Rock art has been known in Southeast Asia since the early 19th century, but relatively little attention has been paid to this class of archaeological material. This paper attempts to correct the perception that there is little rock art known in the [...] Read more.
Rock art has been known in Southeast Asia since the early 19th century, but relatively little attention has been paid to this class of archaeological material. This paper attempts to correct the perception that there is little rock art known in the region; especially in the light of intensified research efforts over the last 30 years that have led to the discovery of numerous new sites. Over a thousand rock art sites are known in the form of rock paintings, petroglyphs and megaliths in Southeast Asia, and their distribution across the various territories are uneven. This paper summarises the state of rock art research in Southeast Asia and discusses some of the challenges of studying rock art in this region, research trends and new finds from recent research. Full article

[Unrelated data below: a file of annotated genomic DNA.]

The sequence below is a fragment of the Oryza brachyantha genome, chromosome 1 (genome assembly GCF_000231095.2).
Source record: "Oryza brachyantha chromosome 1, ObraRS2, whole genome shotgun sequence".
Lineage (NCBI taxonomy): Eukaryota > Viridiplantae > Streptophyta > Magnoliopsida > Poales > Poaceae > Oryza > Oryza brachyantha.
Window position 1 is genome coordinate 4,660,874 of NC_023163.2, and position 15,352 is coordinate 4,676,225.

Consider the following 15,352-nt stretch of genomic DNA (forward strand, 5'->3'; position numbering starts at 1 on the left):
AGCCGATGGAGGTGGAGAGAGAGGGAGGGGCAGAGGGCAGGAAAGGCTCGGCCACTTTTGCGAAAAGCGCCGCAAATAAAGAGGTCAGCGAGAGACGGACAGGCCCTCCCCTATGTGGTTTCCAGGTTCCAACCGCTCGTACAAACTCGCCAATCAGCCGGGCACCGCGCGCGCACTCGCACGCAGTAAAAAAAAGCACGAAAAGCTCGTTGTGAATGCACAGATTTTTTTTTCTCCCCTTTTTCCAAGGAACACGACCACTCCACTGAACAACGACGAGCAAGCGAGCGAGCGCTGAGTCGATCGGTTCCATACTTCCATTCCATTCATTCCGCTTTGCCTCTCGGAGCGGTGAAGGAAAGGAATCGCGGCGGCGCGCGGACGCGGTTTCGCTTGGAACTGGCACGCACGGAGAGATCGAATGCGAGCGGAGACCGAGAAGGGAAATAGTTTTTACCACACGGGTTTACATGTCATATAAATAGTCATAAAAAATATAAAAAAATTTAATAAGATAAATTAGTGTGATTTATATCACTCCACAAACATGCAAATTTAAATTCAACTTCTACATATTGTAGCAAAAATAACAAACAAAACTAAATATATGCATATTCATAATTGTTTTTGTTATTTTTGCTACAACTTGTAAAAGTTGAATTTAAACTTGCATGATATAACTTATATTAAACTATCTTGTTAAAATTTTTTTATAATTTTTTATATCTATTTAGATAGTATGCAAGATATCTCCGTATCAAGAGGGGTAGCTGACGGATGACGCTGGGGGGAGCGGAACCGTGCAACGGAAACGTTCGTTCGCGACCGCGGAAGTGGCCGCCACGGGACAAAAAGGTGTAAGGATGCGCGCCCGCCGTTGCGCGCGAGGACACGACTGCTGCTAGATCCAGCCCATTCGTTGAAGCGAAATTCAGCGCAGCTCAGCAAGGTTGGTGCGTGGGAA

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Open AccessArticle Dating Petroglyphs from Fugoppe Cave, Japan
Arts 2014, 3(1), 46-53; doi:10.3390/arts3010046
Received: 9 September 2013 / Revised: 8 January 2014 / Accepted: 13 January 2014 / Published: 20 January 2014
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Abstract
For over 20 years, I have tried to establish a relative date for petroglyphs in Fugoppe Cave, Japan. Unsuspected amidst debris accumulating from about 1300 years ago, the petroglyphs were rediscovered accidentally in 1950. From an analysis of petroglyphs on fallen rocks [...] Read more.